The competitive forces of globalization have also been important factors in boosting U.S. labor productivity growth in recent years. This growth can occur in a couple of ways. First, increased competition spurs domestic firms to invest in equipment and software embodied with the latest technology. Second, moving less-skilled labor to low-wage countries increases the relative demand for higher-skilled, higher-productivity labor.
Proponents of globalization argue that increased economic integration benefits workers in relatively poor countries by providing them access to new ideas and new technologies; this exposure increases their productivity and real wages. According to Harvard professor Xavier Sala-i-Martin, this has helped to reduce world income inequality over the past 20 years.
Although free trade benefits society because it increases the world output of goods and services, it also creates losers in certain industries which cannot compete with foreign manufacturers. The biggest losers are both the workers and the owners (shareholders) in these industries, such as the U.S. television manufacturing industry which could not compete with foreign competition. If producers can substitute a cheaper foreign source of labor relative to the domestic wage rate, many will choose to move their production overseas, creating increased unemployment.
The largest unemployment effects are probably among less-skilled workers employed in ordinary production processes that can be done much cheaper overseas, such as making products like T-shirts or baseballs or reading service manuals at call centers. Since high-skilled workers are paid a premium for their labor, moving lower-skilled work offshore increases the domestic demand for higher-skilled workers relative to lower-skilled workers. Only one-third of the current U.S. labor force has graduated from college, however, and increasing that percentage will take time. At the end of WWII, the college-educated share of the labor force was 6 percent. At that rate, economists predict that reaching 50 percent of the labor force will not come about until 2047.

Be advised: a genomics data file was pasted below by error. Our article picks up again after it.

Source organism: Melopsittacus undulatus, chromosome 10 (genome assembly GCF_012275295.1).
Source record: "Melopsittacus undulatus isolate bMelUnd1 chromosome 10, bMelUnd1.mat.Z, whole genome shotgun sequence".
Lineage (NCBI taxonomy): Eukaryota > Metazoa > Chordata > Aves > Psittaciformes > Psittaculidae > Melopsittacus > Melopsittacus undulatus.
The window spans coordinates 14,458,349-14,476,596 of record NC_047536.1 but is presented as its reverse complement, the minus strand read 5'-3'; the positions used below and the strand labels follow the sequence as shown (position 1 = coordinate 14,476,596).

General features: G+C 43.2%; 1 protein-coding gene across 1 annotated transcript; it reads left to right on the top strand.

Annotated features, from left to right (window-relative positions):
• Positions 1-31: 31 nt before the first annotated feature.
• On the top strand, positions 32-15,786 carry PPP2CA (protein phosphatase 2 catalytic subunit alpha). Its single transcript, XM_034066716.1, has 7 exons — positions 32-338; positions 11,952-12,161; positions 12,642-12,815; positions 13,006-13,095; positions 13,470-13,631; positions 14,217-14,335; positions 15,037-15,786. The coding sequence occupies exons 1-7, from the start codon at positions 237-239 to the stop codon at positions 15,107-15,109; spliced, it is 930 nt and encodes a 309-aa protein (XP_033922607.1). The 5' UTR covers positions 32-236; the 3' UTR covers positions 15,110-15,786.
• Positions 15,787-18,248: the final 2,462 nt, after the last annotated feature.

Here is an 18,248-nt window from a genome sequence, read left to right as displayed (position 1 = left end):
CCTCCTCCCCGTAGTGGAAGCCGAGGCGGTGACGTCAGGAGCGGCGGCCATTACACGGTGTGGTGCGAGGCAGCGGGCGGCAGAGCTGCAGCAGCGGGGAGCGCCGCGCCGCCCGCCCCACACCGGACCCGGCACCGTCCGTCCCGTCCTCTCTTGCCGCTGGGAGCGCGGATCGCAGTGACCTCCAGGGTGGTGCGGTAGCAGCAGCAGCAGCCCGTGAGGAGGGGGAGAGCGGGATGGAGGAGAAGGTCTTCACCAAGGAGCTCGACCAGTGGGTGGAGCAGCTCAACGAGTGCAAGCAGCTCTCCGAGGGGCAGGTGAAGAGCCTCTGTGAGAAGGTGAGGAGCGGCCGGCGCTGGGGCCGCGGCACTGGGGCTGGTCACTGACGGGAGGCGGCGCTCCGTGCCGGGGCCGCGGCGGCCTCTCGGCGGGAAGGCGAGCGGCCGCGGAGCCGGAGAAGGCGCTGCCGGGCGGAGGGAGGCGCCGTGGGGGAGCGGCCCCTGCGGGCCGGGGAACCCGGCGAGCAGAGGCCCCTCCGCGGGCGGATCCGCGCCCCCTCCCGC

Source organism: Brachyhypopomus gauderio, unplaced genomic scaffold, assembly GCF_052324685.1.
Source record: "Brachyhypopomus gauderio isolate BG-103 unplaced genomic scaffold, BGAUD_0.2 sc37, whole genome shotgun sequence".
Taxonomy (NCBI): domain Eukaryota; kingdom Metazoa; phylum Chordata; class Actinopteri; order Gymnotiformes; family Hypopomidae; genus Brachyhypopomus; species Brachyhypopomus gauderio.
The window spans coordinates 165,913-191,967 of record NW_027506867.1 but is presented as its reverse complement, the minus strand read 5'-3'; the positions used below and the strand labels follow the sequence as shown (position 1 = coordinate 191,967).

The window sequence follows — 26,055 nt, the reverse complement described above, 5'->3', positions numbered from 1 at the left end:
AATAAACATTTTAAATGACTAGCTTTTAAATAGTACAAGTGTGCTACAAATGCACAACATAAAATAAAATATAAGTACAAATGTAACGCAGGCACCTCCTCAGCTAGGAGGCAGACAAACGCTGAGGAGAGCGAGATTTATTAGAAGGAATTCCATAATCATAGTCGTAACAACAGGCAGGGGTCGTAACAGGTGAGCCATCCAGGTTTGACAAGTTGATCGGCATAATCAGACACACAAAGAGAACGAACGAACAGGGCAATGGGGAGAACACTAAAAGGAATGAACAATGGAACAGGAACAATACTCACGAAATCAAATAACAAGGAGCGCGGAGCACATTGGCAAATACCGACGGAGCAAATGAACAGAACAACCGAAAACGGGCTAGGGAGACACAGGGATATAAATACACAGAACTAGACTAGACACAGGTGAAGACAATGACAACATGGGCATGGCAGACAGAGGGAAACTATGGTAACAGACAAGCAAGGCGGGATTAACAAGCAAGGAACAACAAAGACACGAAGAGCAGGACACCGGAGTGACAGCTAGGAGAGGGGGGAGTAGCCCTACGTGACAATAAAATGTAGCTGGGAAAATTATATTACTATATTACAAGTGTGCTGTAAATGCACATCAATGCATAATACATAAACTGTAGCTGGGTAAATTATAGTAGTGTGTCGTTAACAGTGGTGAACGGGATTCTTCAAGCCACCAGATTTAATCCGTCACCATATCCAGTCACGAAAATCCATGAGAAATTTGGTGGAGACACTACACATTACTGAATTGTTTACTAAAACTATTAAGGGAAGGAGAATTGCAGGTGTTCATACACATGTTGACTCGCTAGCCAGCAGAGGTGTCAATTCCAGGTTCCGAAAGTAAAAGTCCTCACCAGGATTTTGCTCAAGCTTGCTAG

One potential consequence of this is rising income inequality between low-skilled and high-skilled workers. According to the Organisation for Economic Cooperation and Development (OECD), increases in income inequality have been most pronounced in the United States, the United Kingdom and some smaller European countries. Increases in the demand for skilled labor are clear market-based incentives for workers to boost their education levels and, perhaps, for firms to increase their workforce training. The demand for high-skilled workers over the long run can also be boosted by research and development, which is often the genesis of new ideas that boost economic growth and living standards over time.
A key difference between the current globalization episode and those from the past is the sheer magnitude of the number of workers who have entered the labor pool. The rise of China and India as important exporters of goods and services means that many of their workers are now directly competing with workers in countries like the United States, Japan or Mexico. Economically, an increase in the supply of labor puts downward pressure on wages assuming no change in labor demand.
As global competition has increased, so have the voices of protectionism. Ultimately, policymakers must decide whether the costs of maintaining relatively free trade - by expanding public programs to compensate the losers of trade, or those who perceive themselves as losers - is a small price to pay for maintaining a global economic system that has produced large benefits for most parts of the world.
This article was adapted from Trading Barbs: A Primer on Globalization, which was written by Kevin Kliesen, an economist at the Federal Reserve Bank of St. Louis, and was published in the October 2007 issue of The Regional Economist, a St. Louis Fed publication.